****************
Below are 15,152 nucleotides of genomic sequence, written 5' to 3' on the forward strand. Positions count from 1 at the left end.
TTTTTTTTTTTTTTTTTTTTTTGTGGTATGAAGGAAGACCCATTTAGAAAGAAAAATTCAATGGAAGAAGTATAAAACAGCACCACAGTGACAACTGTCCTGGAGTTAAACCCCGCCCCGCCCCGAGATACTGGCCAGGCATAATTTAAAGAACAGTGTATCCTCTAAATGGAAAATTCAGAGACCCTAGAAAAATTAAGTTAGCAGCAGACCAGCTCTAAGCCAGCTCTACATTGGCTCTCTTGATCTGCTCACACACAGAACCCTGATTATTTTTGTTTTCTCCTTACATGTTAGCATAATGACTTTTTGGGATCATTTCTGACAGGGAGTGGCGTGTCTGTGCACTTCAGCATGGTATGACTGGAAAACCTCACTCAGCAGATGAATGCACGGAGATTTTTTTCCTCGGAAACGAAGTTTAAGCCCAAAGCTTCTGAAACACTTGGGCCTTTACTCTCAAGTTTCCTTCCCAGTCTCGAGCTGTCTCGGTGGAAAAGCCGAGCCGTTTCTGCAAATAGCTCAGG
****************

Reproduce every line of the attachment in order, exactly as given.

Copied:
Below are 15,152 nucleotides of genomic sequence, written 5' to 3' on the forward strand. Positions count from 1 at the left end.
TTTTTTTTTTTTTTTTTTTTTTGTGGTATGAAGGAAGACCCATTTAGAAAGAAAAATTCAATGGAAGAAGTATAAAACAGCACCACAGTGACAACTGTCCTGGAGTTAAACCCCGCCCCGCCCCGAGATACTGGCCAGGCATAATTTAAAGAACAGTGTATCCTCTAAATGGAAAATTCAGAGACCCTAGAAAAATTAAGTTAGCAGCAGACCAGCTCTAAGCCAGCTCTACATTGGCTCTCTTGATCTGCTCACACACAGAACCCTGATTATTTTTGTTTTCTCCTTACATGTTAGCATAATGACTTTTTGGGATCATTTCTGACAGGGAGTGGCGTGTCTGTGCACTTCAGCATGGTATGACTGGAAAACCTCACTCAGCAGATGAATGCACGGAGATTTTTTTCCTCGGAAACGAAGTTTAAGCCCAAAGCTTCTGAAACACTTGGGCCTTTACTCTCAAGTTTCCTTCCCAGTCTCGAGCTGTCTCGGTGGAAAAGCCGAGCCGTTTCTGCAAATAGCTCAGG